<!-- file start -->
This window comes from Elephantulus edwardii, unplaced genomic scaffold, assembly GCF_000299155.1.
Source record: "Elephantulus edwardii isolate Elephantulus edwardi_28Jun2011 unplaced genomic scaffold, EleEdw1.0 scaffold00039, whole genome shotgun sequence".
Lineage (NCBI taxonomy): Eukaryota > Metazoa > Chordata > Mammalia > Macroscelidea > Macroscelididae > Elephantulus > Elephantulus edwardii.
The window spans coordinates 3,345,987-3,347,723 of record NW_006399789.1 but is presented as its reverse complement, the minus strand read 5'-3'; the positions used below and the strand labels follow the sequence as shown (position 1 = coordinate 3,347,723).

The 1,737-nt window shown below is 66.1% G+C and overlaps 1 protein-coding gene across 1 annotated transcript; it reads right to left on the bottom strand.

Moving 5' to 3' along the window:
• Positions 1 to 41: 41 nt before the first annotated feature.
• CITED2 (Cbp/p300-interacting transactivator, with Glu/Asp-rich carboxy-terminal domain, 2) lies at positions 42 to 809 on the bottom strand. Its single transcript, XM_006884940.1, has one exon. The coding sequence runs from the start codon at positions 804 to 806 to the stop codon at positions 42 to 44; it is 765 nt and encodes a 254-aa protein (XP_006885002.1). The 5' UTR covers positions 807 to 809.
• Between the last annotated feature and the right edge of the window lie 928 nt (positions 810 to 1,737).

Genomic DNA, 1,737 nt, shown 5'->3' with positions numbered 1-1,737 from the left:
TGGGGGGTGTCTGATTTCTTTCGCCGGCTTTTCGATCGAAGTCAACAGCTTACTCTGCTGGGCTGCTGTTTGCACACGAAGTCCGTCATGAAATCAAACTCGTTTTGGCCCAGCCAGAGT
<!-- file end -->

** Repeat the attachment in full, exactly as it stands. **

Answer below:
This window comes from Elephantulus edwardii, unplaced genomic scaffold, assembly GCF_000299155.1.
Source record: "Elephantulus edwardii isolate Elephantulus edwardi_28Jun2011 unplaced genomic scaffold, EleEdw1.0 scaffold00039, whole genome shotgun sequence".
Lineage (NCBI taxonomy): Eukaryota > Metazoa > Chordata > Mammalia > Macroscelidea > Macroscelididae > Elephantulus > Elephantulus edwardii.
The window spans coordinates 3,345,987-3,347,723 of record NW_006399789.1 but is presented as its reverse complement, the minus strand read 5'-3'; the positions used below and the strand labels follow the sequence as shown (position 1 = coordinate 3,347,723).

The 1,737-nt window shown below is 66.1% G+C and overlaps 1 protein-coding gene across 1 annotated transcript; it reads right to left on the bottom strand.

Moving 5' to 3' along the window:
• Positions 1 to 41: 41 nt before the first annotated feature.
• CITED2 (Cbp/p300-interacting transactivator, with Glu/Asp-rich carboxy-terminal domain, 2) lies at positions 42 to 809 on the bottom strand. Its single transcript, XM_006884940.1, has one exon. The coding sequence runs from the start codon at positions 804 to 806 to the stop codon at positions 42 to 44; it is 765 nt and encodes a 254-aa protein (XP_006885002.1). The 5' UTR covers positions 807 to 809.
• Between the last annotated feature and the right edge of the window lie 928 nt (positions 810 to 1,737).

Genomic DNA, 1,737 nt, shown 5'->3' with positions numbered 1-1,737 from the left:
TGGGGGGTGTCTGATTTCTTTCGCCGGCTTTTCGATCGAAGTCAACAGCTTACTCTGCTGGGCTGCTGTTTGCACACGAAGTCCGTCATGAAATCAAACTCGTTTTGGCCCAGCCAGAGT